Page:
Kansas basketball visits 9/11 Memorial Sunday
NEW YORK – Kansas men’s basketball toured the 9/11 Memorial Sunday, a moving and unforgettable experience for those who were barely old enough to remember to those personally connected to the attack on the World Trade Center in New York City.
Just days after touring Pearl Harbor and learning about arguably the greatest tragedy of a previous generation, the players and staff spent their first full day in Manhattan learning about one of the greatest tragedies of their own generation as the team toured the memorial site and museum prior to a practice at Baruch College.
Kansas junior guard Devonte’ Graham was in the first grade when the Twin Towers were attacked and hardly remembers a first-hand account, but was moved by the experience nonetheless.
“I was talking with Josh (Jackson) earlier, I can’t really remember what I was doing that day,” Graham said reflecting outside by the 9/11 Memorial Waterfall. “Visiting today is just a real humbling experience, seeing all the pictures and displays – the tragedy that our country went through on that day.
“This sport has really shown me a lot of things and taken me a lot of places that I never thought I’d be able to see. This has been a great experience for everybody.”
Carlton Bragg walks by a photo of the smoldering World Trade Center.Kansas director of student-athlete development Fred Quartlebaum is a New York native, growing up in nearby Westchester County, and has a more direct connection to those tragic events.
“I had three, close friends that were victims of the attack – one was on the flight, one was a high school classmate and one was a college classmate,” Quartlebaum said. “Obviously it was very emotional, but to celebrate their lives and see people come out and come together as a nation, it was a great experience, not only for me, but for our guys to actually be a part of this is special.”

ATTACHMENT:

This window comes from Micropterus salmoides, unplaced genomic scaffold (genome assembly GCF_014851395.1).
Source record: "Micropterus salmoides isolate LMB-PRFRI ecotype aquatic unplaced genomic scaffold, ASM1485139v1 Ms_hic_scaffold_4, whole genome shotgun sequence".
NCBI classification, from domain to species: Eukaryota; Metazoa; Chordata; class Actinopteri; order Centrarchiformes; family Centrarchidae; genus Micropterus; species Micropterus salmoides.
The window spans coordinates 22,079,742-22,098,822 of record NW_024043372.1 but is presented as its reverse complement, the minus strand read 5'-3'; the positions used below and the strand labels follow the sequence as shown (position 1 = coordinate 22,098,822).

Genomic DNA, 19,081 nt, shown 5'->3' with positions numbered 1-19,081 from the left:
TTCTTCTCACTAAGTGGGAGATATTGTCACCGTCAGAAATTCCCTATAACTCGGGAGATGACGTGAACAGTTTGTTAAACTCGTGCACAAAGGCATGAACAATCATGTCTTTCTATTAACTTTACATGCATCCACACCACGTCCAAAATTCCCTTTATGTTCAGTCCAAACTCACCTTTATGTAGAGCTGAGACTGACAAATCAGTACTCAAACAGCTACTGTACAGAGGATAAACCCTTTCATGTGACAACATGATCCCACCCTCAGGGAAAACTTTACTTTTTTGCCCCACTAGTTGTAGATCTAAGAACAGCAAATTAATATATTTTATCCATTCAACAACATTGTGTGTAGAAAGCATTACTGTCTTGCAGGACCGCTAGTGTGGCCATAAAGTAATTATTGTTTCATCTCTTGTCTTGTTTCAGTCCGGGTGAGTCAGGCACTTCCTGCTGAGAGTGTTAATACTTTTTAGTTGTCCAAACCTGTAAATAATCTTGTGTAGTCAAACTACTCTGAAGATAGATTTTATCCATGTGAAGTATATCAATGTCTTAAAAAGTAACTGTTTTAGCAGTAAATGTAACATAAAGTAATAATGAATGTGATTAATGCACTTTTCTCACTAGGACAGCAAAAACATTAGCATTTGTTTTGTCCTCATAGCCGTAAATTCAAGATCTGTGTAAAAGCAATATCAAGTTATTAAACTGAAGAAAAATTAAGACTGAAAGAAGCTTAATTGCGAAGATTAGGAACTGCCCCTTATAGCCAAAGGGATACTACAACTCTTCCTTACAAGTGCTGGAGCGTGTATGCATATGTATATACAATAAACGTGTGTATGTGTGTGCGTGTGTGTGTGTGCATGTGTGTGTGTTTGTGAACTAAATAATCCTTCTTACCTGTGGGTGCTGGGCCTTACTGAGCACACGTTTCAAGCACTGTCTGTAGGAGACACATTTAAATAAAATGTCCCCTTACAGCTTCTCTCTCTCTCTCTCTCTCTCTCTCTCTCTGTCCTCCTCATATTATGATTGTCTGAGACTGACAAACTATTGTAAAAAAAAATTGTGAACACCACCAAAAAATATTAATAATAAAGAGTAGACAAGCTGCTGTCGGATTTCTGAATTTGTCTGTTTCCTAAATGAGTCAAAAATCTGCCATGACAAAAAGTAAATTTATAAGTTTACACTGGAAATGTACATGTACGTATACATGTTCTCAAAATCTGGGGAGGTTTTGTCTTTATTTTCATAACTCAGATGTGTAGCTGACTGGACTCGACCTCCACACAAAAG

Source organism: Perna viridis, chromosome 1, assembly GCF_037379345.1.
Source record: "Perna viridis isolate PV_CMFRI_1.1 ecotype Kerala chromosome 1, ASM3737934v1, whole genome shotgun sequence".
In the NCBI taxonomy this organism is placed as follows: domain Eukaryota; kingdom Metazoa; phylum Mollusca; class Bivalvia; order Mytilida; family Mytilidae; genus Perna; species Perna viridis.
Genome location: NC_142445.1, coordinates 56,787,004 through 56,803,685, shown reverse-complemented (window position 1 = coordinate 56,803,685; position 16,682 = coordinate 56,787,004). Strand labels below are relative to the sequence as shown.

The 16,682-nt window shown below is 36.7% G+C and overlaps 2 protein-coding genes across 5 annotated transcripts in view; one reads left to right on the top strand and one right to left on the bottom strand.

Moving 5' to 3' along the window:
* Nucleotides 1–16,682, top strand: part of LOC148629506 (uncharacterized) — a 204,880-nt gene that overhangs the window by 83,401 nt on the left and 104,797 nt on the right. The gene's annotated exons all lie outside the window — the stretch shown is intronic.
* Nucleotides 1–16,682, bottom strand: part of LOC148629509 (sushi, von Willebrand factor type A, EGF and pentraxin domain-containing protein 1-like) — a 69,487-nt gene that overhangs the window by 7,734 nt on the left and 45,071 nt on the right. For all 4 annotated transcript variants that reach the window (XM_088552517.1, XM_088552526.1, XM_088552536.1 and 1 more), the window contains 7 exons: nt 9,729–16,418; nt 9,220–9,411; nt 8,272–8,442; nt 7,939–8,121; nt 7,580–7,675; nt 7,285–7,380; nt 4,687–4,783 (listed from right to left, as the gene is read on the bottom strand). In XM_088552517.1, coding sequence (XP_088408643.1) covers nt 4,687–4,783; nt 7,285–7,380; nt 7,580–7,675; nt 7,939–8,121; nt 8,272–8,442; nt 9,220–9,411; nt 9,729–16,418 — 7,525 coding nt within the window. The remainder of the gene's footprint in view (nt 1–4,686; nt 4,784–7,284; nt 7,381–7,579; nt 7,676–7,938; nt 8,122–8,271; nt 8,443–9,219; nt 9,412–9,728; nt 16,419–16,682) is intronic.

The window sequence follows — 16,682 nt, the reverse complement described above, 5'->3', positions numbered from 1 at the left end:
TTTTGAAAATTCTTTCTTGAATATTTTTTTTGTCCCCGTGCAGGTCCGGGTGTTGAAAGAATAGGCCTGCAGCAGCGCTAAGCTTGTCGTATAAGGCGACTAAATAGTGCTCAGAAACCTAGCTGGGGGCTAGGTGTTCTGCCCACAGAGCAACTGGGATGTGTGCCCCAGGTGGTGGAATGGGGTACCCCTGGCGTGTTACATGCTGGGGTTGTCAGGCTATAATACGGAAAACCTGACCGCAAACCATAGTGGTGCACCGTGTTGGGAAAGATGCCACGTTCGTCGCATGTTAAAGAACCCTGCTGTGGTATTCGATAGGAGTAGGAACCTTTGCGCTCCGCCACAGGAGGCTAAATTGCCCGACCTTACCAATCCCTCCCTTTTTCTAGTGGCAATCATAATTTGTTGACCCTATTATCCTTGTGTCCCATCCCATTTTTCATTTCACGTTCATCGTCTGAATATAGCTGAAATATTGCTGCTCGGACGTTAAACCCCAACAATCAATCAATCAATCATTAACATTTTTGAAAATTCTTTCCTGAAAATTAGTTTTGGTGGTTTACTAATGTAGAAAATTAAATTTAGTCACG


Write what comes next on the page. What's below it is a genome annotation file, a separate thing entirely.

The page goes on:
The museum tour took the Kansas travel party down a ramp depicting the events surrounding 9/11 before opening to a memorial room honoring victims of the attacks on the World Trade Center and the Pentagon. A self-guided tour included images, audio, video and graphical depictions of pre- and post-9/11. The tour ended with notes of hope and a visit to Memorial Plaza where the team visited the waterfall and took a group photo.
“We had a chance to do Pearl Harbor, that was very humbling,” Kansas head coach Bill Self said, “but to do the 9/11 Memorial tour, I think that hit our guys because obviously it’s in their generation. It was really nice – it was sad, it was uplifting and all the things that a memorial should be. Certainly you could spend all day there and not get everything done, it was very impressive.”
Kansas has barely stopped moving since an overtime defeat to Indiana in Honolulu Friday night, barely catching their flights after dashing out of the gym, and spent most of the day Monday with trans-continental travel. But to Self and Quartlebaum the experience is more important than the rest.
“It’s part of our responsibility, to provide them educational opportunities, but it’s part of their responsibility to make the most of that and I think they did,” Self said.
Added Quartlebaum: “It’s so special, especially during the time we’re out of school. This is so important from an educational standpoint in their lives. They can share with their families and children that they experienced Pearl Harbor and now an opportunity to witness the 9/11 Memorial and Museum. This is something that has true significance and hopefully they can cherish this for many years to come.”
Kansas used the underground court at Baruch College to continue its preparations for a match-up with top-ranked Duke in the Champions Classic at Madison Square Garden on Tuesday. The team will practice again Monday before a gameday shoot around and tipoff late Tuesday night.
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